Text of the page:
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Monday, August 22, 2016

Concert Review: The Total Mass Retain

Mostly Mozart goes to church...twice.
by Paul J. Pelkonen
Conductor Louis Langrée.
Photo © 2016 Mostly Mozart Festival/Lincoln Center for the Performing Arts.

Four singers made their debuts at the Mostly Mozart Festival on Friday night, singing two major choral works by the Austrian composer: the Mass in C minor and the Requiem. Both compositions were begun at key moments in Mozart's tumultuous life. Due to extenuating circumstances, each of these grand choral compositions was left unfinished.

The so-called Great Mass was started in 1782, when Mozart had just moved to Vienna. Mozart left the Credo and the Sanctus unfinished, and never completed work on the Agnus Dei. It was presented here in an edition supervised by Mostly Mozart music director Louis Langrée, who also conducted this performance, with a reconstruction of the Sanctus and the Benedictus.

Under Mr. Langrée's baton, the orchestra and Concert Chorale lifted their voices in the opening of the Kyrie. The performance featured the aforementioned soloists, led by the firmament-reaching soprano of Joélle Harvey, a singer whose impressive upper register carried the clean and precise tones in an ever-ascending spiral of sound. Mezzo Cecelia Hall and tenor Alek Shrader twined their voices with the soprano in the delicate trio at the climax of the Gloria.

If the Great Mass was set aside in the middle of life, the Requiem was the subject of feverish activity at the time of the composer's death in 1791. It was commissioned by a nobleman who wanted to pass off Mozart's work as his own. Mozart
finished the work up to the Lacrymosa of the second movement, but died of fever on the morning of December 5. Contrary to Broadway, Hollywood and the popular imagination, Antonio Salieri was not involved in his death in any way.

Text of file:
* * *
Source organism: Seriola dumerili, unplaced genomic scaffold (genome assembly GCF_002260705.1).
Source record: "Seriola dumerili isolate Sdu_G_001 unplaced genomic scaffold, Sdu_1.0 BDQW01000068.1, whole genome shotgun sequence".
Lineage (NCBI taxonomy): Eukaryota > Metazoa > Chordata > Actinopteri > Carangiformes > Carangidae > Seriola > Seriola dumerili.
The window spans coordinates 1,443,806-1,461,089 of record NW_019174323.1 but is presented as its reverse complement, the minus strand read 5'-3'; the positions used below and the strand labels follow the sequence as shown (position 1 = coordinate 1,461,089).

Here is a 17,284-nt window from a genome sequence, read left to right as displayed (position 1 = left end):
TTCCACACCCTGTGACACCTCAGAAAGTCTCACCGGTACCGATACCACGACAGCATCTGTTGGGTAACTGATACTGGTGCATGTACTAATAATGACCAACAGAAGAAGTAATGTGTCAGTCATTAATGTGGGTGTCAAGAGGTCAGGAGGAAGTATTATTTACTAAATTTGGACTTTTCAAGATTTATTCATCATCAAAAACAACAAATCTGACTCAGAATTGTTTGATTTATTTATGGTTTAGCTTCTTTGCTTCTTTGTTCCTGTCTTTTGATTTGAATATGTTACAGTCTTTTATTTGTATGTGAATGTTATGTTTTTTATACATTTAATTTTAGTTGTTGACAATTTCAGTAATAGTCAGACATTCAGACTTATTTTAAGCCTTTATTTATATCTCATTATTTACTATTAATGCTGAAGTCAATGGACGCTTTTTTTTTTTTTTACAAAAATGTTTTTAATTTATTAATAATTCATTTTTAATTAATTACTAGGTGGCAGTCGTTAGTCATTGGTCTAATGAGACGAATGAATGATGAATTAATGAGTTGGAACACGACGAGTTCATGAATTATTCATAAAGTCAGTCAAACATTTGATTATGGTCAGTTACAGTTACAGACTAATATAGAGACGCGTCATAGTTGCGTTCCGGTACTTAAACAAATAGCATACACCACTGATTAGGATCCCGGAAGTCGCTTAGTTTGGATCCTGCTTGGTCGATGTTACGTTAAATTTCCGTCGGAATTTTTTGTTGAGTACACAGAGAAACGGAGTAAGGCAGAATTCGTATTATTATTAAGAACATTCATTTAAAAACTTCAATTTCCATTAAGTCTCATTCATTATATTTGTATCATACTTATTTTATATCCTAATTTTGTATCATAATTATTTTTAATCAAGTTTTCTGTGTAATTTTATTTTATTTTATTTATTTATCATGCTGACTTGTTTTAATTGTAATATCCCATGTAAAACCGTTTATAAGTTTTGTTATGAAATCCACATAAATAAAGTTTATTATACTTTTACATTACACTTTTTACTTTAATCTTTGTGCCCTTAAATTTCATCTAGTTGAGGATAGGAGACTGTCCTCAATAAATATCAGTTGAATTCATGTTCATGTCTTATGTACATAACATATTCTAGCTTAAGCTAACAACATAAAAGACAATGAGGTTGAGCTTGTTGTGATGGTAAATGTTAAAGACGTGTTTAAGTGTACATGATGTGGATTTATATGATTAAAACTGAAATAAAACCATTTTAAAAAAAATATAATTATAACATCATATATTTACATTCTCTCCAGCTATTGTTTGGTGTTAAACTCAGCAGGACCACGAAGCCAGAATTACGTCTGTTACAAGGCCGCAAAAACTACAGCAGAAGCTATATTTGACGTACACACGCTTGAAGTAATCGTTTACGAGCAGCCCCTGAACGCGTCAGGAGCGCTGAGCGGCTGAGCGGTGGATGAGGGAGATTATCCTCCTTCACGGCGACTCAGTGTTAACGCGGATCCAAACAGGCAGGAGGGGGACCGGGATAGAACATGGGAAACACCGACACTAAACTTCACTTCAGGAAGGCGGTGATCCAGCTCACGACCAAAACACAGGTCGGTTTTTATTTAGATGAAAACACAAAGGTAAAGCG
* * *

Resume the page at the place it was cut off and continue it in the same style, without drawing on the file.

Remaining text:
Thanks to the efforts of Mozart's widow Konstanze, two composers worked to finish the remaining sections of the work, using both Mozart's sketches and original material to present a complete Mass. Here, Mr. Langrée presented a slightly shortened version of the finished work, ignoring modern thought on the "Amen" at the end of the Dies Irae and presenting his own edition of the work. He included the two movements (Sanctus and Benedictus that are the work of composer F.X. Süssmayer. They remain controversial.

The later style of the Requiem calls for an expanded role for the chorus, who open the work with an intricate four-part-treatment of the call for eternal rest. This theme then expands into hurried, juddering rhythms and a rapidly descending counterpoint. Taut orchestral playing supported singers and chorus, as Mozart shifted between solo singing, ensemble and a full-throated plea for divine mercy that brought tenor Alek Shrader and bass Christian Van Horn into the limelight. There was a hint of a pause at the Lacrymosa, as if in nodding observance of the composer's death and the work's unfinished nature.

Mr. Langrée made short work of the two Süssmayer movements, following with the carefully reconstructed Agnus Dei. The final Lux Aeterna provided a velvet setting for Ms. Harvey's clear, exquisite voice, before the last chorus, using the same music as the opening of this work, brought the Requiem to its familiar and full circle.

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Critical Thinking in the Cheap Seats

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Since 2007, Superconductor has grown from an occasional concert or CD review to a near-daily publication covering classical music, opera and the arts in and around NYC, with excursions to Boston, Philadelphia, and upstate NY. I am a freelance writer living and working in Brooklyn NY. And no, I'm not a conductor.